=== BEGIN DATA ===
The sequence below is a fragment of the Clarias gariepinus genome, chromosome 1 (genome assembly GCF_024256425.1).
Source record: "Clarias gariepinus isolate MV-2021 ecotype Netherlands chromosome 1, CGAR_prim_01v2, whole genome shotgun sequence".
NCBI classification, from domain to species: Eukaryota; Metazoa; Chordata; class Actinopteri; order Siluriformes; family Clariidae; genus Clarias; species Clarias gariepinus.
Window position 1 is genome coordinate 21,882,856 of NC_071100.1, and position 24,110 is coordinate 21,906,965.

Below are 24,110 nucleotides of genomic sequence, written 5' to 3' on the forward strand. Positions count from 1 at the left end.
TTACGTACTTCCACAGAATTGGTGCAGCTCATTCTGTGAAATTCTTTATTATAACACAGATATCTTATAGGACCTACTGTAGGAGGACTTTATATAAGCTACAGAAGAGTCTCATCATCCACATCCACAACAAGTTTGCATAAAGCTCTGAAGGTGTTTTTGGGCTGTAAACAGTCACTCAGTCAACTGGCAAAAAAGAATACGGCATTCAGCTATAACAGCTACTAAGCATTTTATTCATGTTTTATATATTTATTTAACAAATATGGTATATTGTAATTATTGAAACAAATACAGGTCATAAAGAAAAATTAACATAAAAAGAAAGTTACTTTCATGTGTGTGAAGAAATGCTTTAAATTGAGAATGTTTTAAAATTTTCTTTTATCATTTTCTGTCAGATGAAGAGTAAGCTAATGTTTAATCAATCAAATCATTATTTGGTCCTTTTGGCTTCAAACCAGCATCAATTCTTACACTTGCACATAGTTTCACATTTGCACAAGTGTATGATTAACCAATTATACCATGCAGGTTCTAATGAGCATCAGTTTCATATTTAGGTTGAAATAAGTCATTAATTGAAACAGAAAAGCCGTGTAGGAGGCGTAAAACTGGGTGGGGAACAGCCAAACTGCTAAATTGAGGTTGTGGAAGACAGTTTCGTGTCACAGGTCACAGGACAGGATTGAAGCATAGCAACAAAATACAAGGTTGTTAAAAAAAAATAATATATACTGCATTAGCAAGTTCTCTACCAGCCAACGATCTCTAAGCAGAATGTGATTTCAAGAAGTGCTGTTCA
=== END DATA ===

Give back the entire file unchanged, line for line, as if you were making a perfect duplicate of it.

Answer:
The sequence below is a fragment of the Clarias gariepinus genome, chromosome 1 (genome assembly GCF_024256425.1).
Source record: "Clarias gariepinus isolate MV-2021 ecotype Netherlands chromosome 1, CGAR_prim_01v2, whole genome shotgun sequence".
NCBI classification, from domain to species: Eukaryota; Metazoa; Chordata; class Actinopteri; order Siluriformes; family Clariidae; genus Clarias; species Clarias gariepinus.
Window position 1 is genome coordinate 21,882,856 of NC_071100.1, and position 24,110 is coordinate 21,906,965.

Below are 24,110 nucleotides of genomic sequence, written 5' to 3' on the forward strand. Positions count from 1 at the left end.
TTACGTACTTCCACAGAATTGGTGCAGCTCATTCTGTGAAATTCTTTATTATAACACAGATATCTTATAGGACCTACTGTAGGAGGACTTTATATAAGCTACAGAAGAGTCTCATCATCCACATCCACAACAAGTTTGCATAAAGCTCTGAAGGTGTTTTTGGGCTGTAAACAGTCACTCAGTCAACTGGCAAAAAAGAATACGGCATTCAGCTATAACAGCTACTAAGCATTTTATTCATGTTTTATATATTTATTTAACAAATATGGTATATTGTAATTATTGAAACAAATACAGGTCATAAAGAAAAATTAACATAAAAAGAAAGTTACTTTCATGTGTGTGAAGAAATGCTTTAAATTGAGAATGTTTTAAAATTTTCTTTTATCATTTTCTGTCAGATGAAGAGTAAGCTAATGTTTAATCAATCAAATCATTATTTGGTCCTTTTGGCTTCAAACCAGCATCAATTCTTACACTTGCACATAGTTTCACATTTGCACAAGTGTATGATTAACCAATTATACCATGCAGGTTCTAATGAGCATCAGTTTCATATTTAGGTTGAAATAAGTCATTAATTGAAACAGAAAAGCCGTGTAGGAGGCGTAAAACTGGGTGGGGAACAGCCAAACTGCTAAATTGAGGTTGTGGAAGACAGTTTCGTGTCACAGGTCACAGGACAGGATTGAAGCATAGCAACAAAATACAAGGTTGTTAAAAAAAAATAATATATACTGCATTAGCAAGTTCTCTACCAGCCAACGATCTCTAAGCAGAATGTGATTTCAAGAAGTGCTGTTCA